Jennifer Roberts, the Elizabeth Cary Agassiz Professor of the Humanities and chair of the Committee on Degrees in American Studies, will give the Wyeth Lecture at the National Gallery of Art’s Center for Advanced Study in the Visual Arts on Jan. 20.

Roberts’ lecture will focus on the matrix – be it a plate, block, screen, or stone – used to create prints. The matrix is the reversal of any image put to surface. More profoundly, she argues, the matrix and its reversal imprint a “negative intelligence” on the works of art they create.

Roberts’ lecture will investigate reversal as more than a fundamental operation of printmaking. It will delve into reversal as a new way of thinking about art, and an opportunity to expand the narratives of our American masters.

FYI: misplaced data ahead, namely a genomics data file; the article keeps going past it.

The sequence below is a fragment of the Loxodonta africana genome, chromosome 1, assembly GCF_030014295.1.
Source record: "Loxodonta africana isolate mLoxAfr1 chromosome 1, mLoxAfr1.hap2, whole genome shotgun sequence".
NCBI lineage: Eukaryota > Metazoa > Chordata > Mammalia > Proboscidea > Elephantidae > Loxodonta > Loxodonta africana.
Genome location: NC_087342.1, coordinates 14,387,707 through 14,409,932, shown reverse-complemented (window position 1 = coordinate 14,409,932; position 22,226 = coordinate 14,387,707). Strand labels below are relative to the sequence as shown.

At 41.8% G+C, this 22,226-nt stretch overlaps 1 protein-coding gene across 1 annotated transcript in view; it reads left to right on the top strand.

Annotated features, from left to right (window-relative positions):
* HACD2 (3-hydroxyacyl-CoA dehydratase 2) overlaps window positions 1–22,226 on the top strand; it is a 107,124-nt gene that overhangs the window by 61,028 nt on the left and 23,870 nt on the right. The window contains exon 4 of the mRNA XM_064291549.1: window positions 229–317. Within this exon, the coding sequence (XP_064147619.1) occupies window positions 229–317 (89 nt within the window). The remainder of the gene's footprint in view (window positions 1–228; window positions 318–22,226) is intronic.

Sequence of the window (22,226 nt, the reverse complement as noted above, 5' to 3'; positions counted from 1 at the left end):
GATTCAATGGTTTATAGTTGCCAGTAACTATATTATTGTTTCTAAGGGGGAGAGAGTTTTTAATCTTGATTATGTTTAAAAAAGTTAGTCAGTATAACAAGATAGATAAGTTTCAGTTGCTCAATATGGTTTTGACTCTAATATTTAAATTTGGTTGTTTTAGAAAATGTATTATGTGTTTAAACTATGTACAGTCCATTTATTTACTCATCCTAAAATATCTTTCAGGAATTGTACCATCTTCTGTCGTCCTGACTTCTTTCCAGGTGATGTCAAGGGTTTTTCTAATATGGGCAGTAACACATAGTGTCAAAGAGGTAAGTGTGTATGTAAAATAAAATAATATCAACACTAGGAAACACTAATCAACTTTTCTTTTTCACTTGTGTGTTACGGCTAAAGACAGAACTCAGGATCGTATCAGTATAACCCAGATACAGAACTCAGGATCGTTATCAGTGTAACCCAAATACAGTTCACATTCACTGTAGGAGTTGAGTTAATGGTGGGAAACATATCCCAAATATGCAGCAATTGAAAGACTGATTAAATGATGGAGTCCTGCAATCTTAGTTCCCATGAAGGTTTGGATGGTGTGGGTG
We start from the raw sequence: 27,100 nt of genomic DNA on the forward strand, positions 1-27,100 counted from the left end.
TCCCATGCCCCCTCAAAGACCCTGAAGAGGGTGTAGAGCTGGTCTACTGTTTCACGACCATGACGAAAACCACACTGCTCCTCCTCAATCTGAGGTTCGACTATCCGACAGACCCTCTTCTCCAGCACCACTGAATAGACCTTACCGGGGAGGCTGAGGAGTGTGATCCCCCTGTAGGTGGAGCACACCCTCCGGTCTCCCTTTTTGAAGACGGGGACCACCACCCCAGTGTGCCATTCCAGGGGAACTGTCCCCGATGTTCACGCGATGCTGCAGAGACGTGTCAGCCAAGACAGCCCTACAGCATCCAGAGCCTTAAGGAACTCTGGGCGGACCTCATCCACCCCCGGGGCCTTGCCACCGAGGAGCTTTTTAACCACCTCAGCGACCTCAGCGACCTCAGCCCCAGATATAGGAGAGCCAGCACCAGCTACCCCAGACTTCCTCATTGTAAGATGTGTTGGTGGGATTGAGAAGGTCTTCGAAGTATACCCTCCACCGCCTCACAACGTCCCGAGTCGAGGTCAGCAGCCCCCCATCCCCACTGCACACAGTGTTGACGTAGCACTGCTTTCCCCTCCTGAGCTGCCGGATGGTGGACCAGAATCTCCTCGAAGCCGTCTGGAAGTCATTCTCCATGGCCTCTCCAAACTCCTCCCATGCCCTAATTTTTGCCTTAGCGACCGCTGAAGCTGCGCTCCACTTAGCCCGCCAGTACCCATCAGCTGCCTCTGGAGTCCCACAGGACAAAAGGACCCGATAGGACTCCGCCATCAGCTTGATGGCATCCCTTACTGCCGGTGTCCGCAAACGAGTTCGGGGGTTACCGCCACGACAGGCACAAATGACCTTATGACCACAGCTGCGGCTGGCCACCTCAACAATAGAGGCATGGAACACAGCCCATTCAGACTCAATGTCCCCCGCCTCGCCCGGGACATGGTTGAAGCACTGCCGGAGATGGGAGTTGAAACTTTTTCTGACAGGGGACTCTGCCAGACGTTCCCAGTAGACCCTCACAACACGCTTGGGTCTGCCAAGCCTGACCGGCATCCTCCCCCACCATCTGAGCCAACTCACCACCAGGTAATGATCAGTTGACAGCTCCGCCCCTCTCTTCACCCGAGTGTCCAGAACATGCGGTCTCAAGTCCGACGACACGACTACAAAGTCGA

A number of prominent American artists were apprenticed as engravers or trained as lithographers, Roberts said, giving her the opportunity to address reversal across generations, from Joseph Breintnall’s nature prints in the 1730s to Jasper Johns’ handprints in the 1960s, with a core focus on the nineteenth century work of James McNeill Whistler.

Roberts theorizes that because reversal is essential to the reproduction of art, it should inform thinking about patterning, generation, negation and the visualization of alternative dimensions. Beneath the plane of reversal lurks a certain mystery and secrecy, “the other side” of any form.

Roberts’ Wyeth Lecture, titled “Reversing American Art,” will take place Nov. 20 at 4:30 p.m. in the East Building Auditorium. All Wyeth Lectures are free and open to the public.